Project Pollinator!

Garza in the garden

Green San Miguel

By April Gaydos

On Saturday, July 11, approximately 150 people—students from Audubon de Mexico’s Niños y Naturaleza (NyN) program, along with their parents, teachers, and community volunteers—took part in the Festival de Niños y Naturaleza at Parque Benito Juárez. The festival was the grand finale of Audubon’s NyN program for the 2014/2015 school years. It was a jam-packed, fun-filled day of nature discovery, including nature walks, arts and crafts, and creating a special garden for hummingbirds, butterflies, and bees.

An important component of the Audubon Niños y Naturaleza program is providing students with hands-on opportunities to create or improve wildlife habitat, participate as citizen scientists for research, or in other meaningful ways serve as friends to nature. These experiences enhance their appreciation and understanding of the connections between people, wildlife, and the environment and empower them to build their skills and make a difference in the world.

In helping to create the pollinator garden, students and volunteers were taking part in Audubon’s Nature in the City program, which promotes habitat restoration and enhancement in the urban area of San Miguel. Project Pollinator focuses on promoting habitat and food sources especially suited for our pollinators and building awareness and understanding of our pollinator species.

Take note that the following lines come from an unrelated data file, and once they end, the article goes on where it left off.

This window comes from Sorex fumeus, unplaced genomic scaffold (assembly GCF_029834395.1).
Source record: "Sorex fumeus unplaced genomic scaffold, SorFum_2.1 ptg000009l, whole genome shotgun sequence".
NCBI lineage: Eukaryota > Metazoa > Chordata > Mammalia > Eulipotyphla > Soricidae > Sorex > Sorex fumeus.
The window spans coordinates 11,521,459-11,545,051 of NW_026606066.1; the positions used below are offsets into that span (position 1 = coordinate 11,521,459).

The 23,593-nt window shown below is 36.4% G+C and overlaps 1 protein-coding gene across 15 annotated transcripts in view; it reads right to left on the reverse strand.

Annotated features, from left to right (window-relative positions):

In cooperation with the Departamento de Medio Ambiente y Ecología de San Miguel, Parque Juárez was selected as the site of our first Project Pollinator public garden. Led by garden expert Luc Monzies of Bodega Orgánica, community volunteers helped students plant over 250 beneficial plants donated by Franke’s Vivero, including several species of salvia, lavender, and lantana. Bodega Orgánica donated artichoke plants as well as Mexican milkweed for monarch butterflies.

Like magical fairies, in just a little over three hours, participants transformed the garden area with color, fragrance, and nectar-rich flowers. Students learned planting techniques and about the various types of plants and the wildlife species attracted to each plant. Best of all, the students will carry with them the memory of what it feels like to make a contribution to nature and their community.

Signage for the garden is underway so that it becomes an educational garden as well as a site for our pollinators to feed and for people to enjoy. Our hope is that plants for pollinators and other wildlife will become a part of every garden and courtyard in San Miguel.

We invite you to visit the garden and let us know what you think. You will find it in the east end of the park between the two fountains, fairly close to the palapa structure (treasure hunt!). Our plan is to complete the garden in August. If you would like to help with the planting of the second phase, please contact us at


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